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Jennifer Britt, Detroiter, Considers Offer From Fannie Mae To Lease Foreclosed Home

The Huffington Post   First Posted: 08/23/2012 4:00 pm Updated: 08/24/2012 12:55 pm

Jennifer Britt, a Detroit woman who has been fighting to keep her home after receiving a writ of eviction in July, has received an offer from the government-sponsored mortgage giant Fannie Mae that would allow her to stay in her home for the next two years, according to Britt's lawyer Joe McGuire.

Britt's near eviction led to a defense campaign that drew crowds to her Rosedale Park home for a vigil lasting several weeks. Her case also attracted the attention of U.S. Representative Hansen Clarke (D-Detroit) who personally interceded to work out a deal with Fannie Mae.

According to McGuire, Fannie Mae has now offered Britt a two-year lease for $785 a month. Previously, she said her payments had climbed to nearly $2,000 monthly.

McGuire said she received the written offer last week, but has been hesitant to agree to the arrangement because it contains no guarantee that she can eventually own the house.

"She wants a road to owning her home," he told The Huffington Post. "She doesn't want to just live there another two years, pay rent and have nothing to show for it."

Britt previously told The Huffington Post she put over $45,000 into the house, including $26,000 from her husband's life insurance policy she received after he died in an auto accident. She alleges Flagstar Bank, who held the mortgage, raised her payments and would not allow her to modify them because it was her husband's name on the mortgage, though a probate court had awarded her the estate. Her house was foreclosed on after she couldn't keep up with the payments, and Fannie Mae later acquired the mortgage through a sheriff's auction.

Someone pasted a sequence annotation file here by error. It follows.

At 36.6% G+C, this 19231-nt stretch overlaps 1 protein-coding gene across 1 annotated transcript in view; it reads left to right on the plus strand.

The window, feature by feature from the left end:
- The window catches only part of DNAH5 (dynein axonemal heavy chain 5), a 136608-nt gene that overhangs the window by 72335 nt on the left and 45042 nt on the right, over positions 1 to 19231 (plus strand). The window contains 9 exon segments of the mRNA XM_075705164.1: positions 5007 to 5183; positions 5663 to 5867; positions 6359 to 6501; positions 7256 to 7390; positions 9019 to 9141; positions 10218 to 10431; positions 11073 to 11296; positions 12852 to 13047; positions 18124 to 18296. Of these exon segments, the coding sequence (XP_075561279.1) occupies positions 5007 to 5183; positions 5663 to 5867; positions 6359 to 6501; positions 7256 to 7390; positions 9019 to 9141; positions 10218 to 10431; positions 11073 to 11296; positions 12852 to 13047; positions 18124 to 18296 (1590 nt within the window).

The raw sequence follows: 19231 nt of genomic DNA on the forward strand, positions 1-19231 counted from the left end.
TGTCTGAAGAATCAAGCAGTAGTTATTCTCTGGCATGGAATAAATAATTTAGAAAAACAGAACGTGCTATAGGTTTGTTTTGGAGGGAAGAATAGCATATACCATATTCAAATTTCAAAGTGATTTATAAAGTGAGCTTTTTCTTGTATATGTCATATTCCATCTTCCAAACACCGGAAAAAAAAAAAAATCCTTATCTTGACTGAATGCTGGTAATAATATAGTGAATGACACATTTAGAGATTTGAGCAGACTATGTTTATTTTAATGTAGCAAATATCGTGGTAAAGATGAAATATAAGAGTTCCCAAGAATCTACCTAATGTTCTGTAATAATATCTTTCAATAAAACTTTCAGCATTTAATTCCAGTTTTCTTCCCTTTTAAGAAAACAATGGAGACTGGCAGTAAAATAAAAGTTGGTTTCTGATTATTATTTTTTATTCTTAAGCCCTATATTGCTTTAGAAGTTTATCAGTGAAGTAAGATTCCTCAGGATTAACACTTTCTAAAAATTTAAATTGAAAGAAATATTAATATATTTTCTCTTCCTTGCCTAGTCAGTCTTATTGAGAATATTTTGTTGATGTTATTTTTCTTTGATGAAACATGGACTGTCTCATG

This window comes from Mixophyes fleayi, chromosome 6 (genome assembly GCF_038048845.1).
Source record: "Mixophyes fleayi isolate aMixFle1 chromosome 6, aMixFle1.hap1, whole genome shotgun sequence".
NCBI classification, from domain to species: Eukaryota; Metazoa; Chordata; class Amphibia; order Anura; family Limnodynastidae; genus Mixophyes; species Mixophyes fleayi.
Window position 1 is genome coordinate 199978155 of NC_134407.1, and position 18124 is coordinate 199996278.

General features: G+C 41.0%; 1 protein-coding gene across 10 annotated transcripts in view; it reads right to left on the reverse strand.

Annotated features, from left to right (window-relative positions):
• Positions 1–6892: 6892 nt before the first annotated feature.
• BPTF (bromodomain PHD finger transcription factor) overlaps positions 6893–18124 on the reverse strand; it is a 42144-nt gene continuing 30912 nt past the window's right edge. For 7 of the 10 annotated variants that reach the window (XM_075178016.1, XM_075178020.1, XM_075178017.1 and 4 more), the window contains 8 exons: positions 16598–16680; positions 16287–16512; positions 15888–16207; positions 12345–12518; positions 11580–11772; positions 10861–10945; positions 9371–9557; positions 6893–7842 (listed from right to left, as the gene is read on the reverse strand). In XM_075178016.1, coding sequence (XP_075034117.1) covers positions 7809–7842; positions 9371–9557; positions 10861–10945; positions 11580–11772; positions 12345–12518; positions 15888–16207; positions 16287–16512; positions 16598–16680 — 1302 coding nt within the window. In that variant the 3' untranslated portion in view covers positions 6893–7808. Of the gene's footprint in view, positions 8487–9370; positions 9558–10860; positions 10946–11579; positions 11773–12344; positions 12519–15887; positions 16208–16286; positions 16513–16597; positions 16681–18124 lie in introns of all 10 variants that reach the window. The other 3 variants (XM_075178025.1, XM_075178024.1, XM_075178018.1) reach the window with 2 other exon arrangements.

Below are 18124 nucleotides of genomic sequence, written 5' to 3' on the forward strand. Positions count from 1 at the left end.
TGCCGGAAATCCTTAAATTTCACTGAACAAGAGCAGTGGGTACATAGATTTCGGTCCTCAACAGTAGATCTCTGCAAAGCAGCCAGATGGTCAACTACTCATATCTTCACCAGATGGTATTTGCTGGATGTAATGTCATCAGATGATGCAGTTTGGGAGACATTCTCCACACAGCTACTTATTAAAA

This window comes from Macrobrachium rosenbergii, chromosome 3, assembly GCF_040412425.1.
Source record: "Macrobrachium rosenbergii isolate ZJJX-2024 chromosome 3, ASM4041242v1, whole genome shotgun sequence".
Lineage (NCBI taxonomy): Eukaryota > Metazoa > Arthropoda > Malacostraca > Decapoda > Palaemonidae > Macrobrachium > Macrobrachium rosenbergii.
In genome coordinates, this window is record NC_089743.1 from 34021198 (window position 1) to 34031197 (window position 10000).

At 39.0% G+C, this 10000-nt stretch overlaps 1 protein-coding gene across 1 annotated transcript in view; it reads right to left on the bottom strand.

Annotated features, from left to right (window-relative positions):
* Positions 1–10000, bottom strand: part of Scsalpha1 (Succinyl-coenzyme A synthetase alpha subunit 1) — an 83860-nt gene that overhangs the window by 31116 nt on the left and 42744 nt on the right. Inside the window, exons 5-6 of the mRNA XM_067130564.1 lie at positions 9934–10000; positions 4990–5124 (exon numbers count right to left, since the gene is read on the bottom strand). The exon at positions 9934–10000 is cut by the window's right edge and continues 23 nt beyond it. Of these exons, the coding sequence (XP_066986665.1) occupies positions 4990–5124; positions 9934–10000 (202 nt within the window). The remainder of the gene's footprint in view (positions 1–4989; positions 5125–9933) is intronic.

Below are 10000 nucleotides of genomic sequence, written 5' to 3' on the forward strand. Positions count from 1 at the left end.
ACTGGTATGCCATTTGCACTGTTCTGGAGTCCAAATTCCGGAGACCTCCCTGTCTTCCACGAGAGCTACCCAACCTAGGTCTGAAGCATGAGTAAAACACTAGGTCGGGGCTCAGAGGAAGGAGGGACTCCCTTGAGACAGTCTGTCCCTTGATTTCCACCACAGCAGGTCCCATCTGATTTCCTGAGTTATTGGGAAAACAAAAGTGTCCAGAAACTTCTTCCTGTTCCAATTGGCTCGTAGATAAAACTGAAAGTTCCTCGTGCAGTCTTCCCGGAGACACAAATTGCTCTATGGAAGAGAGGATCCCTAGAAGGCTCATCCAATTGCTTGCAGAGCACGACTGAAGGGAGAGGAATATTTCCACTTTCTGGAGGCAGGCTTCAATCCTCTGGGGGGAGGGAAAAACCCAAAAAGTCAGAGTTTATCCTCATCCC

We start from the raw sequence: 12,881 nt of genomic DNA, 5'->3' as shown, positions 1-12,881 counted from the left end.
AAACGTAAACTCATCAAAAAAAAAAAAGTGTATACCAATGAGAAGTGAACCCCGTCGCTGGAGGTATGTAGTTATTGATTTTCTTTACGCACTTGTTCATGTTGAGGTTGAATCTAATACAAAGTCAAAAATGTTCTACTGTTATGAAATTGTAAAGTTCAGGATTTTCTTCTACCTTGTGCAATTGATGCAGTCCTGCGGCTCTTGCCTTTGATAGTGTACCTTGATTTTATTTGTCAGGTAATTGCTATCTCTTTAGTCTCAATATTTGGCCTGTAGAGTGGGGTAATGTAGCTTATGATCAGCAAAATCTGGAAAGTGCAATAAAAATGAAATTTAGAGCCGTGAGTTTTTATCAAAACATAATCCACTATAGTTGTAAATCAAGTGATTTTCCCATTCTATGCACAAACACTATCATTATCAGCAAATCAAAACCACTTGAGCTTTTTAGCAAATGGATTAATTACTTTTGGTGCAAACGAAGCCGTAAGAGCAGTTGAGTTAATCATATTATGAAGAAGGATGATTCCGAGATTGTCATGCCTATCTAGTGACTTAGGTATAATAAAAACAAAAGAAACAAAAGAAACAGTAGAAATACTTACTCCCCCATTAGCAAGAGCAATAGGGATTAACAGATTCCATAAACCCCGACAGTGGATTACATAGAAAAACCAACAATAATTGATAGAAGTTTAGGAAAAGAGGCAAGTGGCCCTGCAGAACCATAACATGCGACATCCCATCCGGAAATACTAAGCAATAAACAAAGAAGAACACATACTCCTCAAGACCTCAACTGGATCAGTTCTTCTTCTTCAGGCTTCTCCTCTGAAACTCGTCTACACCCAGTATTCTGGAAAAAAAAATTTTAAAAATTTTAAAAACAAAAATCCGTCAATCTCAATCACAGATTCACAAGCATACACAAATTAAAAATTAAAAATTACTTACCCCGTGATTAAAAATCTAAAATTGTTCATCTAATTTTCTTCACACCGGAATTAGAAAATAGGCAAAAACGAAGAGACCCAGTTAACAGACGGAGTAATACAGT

McGuire said his client is interested in working out a deal with Fannie Mae, but wants better terms, like a land contract, mortgage or a lease with an option to buy. She made a counteroffer to this effect on Tuesday, but has not yet heard back from them, he said.

The local nonprofit Southwest Solutions previously attempted to purchase the home on Britt's behalf for $10,000, a price they arrived at after appraising the home, but Fannie Mae did not accept their offer.

Members of Britt's eviction defense team will meet at her house Thursday to discuss their options. The vigil at Britt's home had been suspended this week while negotiations played out, but McGuire said Britt's supporters are ready to resume the action if needed.

A spokeswoman for Flagstar Bank previously told The Huffington Post she would not comment on Britt's case, citing a concern for customer privacy. Fannie Mae was contacted for this story, but did not respond before it was published.

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  • 'Worldly Possessions,' John Moore

    Tracy Munch collects her belongings after an eviction crew cleared furniture from her foreclosed home on Feb. 2, 2009, in Colorado's Adams County. Although she paid her rent, her landlord stopped paying his mortgage. Munch managed to borrow funds to rent another place but not soon enough to avoid this.

  • 'Eviction Team at Work,' John Moore

    Chase Milam, age 1, watches from a crib as a sheriff's deputy and an eviction staffer empty his aunt's home in Milliken, Colo. Brandie Barbiere, whose child care business had declined by more than half, stopped making mortgage payments.

  • 'Stripped Bare,' John Moore